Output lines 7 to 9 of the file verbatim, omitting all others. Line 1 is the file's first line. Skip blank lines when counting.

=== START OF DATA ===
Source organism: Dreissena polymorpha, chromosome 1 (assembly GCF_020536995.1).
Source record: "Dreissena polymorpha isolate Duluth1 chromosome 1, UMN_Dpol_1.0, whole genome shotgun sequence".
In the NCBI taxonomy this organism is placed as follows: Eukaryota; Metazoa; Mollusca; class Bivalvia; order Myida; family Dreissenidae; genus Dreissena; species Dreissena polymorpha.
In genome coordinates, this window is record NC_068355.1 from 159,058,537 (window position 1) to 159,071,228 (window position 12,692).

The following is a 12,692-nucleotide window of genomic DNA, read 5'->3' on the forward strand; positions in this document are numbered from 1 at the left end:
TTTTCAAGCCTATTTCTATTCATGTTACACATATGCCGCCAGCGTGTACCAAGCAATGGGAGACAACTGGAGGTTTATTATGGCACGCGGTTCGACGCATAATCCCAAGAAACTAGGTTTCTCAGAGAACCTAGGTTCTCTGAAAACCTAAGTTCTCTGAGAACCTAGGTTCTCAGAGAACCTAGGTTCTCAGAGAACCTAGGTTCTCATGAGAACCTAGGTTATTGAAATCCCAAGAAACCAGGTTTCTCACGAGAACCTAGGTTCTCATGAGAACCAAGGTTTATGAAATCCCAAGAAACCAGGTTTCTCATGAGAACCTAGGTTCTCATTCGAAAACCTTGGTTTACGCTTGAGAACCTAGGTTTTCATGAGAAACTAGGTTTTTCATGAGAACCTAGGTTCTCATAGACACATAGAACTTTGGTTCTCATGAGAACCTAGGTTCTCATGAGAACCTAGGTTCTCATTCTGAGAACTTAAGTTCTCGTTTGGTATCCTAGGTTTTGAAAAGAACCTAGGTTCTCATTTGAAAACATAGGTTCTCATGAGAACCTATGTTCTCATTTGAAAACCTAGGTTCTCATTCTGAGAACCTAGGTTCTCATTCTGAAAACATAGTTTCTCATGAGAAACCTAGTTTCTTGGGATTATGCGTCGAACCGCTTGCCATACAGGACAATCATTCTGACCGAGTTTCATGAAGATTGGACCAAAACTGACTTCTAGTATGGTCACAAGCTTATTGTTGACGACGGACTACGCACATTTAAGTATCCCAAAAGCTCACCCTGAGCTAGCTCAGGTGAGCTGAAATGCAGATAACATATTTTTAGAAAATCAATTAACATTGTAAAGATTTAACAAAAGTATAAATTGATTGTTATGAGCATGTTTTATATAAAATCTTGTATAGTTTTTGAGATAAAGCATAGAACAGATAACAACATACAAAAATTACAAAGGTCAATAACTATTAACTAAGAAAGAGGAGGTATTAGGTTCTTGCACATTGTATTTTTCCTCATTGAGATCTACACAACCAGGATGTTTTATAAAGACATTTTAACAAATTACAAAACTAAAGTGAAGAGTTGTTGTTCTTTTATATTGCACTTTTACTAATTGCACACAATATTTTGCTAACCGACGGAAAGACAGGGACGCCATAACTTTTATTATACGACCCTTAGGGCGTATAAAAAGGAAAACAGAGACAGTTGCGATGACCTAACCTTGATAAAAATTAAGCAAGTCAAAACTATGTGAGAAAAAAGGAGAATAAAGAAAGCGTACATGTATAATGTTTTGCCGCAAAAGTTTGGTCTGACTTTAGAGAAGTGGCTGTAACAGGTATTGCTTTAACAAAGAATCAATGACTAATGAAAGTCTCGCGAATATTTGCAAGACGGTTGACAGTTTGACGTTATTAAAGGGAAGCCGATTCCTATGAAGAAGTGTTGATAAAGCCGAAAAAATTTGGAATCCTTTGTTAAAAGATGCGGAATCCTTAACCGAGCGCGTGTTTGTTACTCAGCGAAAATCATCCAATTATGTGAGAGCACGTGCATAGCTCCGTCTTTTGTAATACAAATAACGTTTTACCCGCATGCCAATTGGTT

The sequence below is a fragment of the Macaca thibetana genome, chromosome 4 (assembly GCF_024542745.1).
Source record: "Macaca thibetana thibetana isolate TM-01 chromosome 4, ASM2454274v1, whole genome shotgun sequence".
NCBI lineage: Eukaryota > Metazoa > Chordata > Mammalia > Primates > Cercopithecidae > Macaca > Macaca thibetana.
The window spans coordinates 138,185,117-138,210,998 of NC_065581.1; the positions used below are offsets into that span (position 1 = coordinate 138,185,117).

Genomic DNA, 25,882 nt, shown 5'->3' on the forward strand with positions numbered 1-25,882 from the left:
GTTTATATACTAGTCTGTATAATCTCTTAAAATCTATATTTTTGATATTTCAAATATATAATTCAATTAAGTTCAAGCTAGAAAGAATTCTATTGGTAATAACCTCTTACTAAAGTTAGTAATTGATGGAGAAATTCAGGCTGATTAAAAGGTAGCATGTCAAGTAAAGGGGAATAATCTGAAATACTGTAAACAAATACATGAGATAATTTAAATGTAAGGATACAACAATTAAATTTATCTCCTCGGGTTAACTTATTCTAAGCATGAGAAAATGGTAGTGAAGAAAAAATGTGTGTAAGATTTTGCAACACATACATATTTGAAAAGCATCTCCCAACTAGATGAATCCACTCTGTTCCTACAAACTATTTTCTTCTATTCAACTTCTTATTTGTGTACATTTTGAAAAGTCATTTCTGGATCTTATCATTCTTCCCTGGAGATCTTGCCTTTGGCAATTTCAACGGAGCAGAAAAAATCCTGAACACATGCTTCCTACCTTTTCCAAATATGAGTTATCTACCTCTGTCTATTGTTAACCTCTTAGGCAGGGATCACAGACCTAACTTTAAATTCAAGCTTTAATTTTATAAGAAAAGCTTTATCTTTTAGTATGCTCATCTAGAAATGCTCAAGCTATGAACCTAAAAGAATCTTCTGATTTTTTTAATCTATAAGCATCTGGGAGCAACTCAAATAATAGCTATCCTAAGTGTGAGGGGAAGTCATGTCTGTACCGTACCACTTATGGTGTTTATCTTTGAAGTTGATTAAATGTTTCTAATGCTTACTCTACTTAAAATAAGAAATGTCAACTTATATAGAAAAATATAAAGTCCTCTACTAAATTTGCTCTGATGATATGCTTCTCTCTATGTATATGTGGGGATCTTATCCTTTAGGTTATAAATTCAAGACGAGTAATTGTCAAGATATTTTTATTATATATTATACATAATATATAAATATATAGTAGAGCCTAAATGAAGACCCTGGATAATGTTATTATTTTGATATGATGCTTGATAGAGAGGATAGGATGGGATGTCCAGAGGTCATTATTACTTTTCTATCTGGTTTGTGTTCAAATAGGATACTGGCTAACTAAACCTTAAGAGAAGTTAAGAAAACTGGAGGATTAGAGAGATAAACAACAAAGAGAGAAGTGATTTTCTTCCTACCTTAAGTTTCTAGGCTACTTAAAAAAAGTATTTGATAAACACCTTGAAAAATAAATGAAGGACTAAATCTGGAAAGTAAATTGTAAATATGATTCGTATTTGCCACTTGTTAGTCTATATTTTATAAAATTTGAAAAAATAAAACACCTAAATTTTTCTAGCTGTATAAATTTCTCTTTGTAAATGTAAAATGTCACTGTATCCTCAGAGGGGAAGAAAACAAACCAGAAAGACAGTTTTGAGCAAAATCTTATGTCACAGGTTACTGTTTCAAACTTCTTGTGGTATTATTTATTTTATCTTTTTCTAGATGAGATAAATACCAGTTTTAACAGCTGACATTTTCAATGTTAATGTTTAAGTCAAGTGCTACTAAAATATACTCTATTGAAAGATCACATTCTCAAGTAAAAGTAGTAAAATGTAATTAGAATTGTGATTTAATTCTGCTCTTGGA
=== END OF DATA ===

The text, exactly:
The sequence below is a fragment of the Macaca thibetana genome, chromosome 4 (assembly GCF_024542745.1).
Source record: "Macaca thibetana thibetana isolate TM-01 chromosome 4, ASM2454274v1, whole genome shotgun sequence".
NCBI lineage: Eukaryota > Metazoa > Chordata > Mammalia > Primates > Cercopithecidae > Macaca > Macaca thibetana.